Basic Premise: Create a robot and watch in fascination or horror as it influences the next thirty years.
- The story has the most branches of any self-contained official Choice of Games title I’ve tried.
- Different societal and ethical ramifications of creating and depending upon sentient machines are examined, but none of them beat you about the head with one particular view point.
- The interactions between you and your initial robot are funny without forcing a specific personality on the player. Try having it read the Stoics at least once. I’m pleased to find Kevin Gold, the author, is already working on another title.
- One of the situations I stumbled upon during my fourth game made me profoundly uncomfortable and nervous because the writing made me care about all four of those particular characters. I’ve been less interested in the major plot threads of novels than I was in those two chapters focused on small family interactions. Major win.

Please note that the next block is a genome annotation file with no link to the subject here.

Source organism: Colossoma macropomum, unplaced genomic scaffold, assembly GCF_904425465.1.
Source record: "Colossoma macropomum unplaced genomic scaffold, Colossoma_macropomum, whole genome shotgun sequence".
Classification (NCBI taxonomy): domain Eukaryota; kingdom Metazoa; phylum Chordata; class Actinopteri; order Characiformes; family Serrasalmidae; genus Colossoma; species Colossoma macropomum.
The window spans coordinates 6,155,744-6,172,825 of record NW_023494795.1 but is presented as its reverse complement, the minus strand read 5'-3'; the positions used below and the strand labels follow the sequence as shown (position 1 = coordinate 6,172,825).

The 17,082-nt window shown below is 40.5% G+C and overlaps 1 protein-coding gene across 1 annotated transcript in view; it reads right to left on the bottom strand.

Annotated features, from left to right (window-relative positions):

- If you make poor choices or fail certain stat checks, your character dies. Those moments never felt unfair though.
- The grammar and editing are professionally executed.
- Excepting the baby’s name, every time I typed a character’s name it immediately reverted to the default. Choose one of the provided selections until that’s rectified or prepare to experience jarring sentences such as “my robot shakes your hand.”
- You cannot argue that Hamlet‘s “To Be or Not to Be” speech is about action vs inaction rather than existence vs nonexistence.
- This is a longer story compared to other Choice of Games titles. Make sure you have a chunk of time before starting.
Bottom Line: Recommended. Now, if you’ll excuse me, I’m off to start a new robot cult. 🙂
Impressions and review based on a provided code.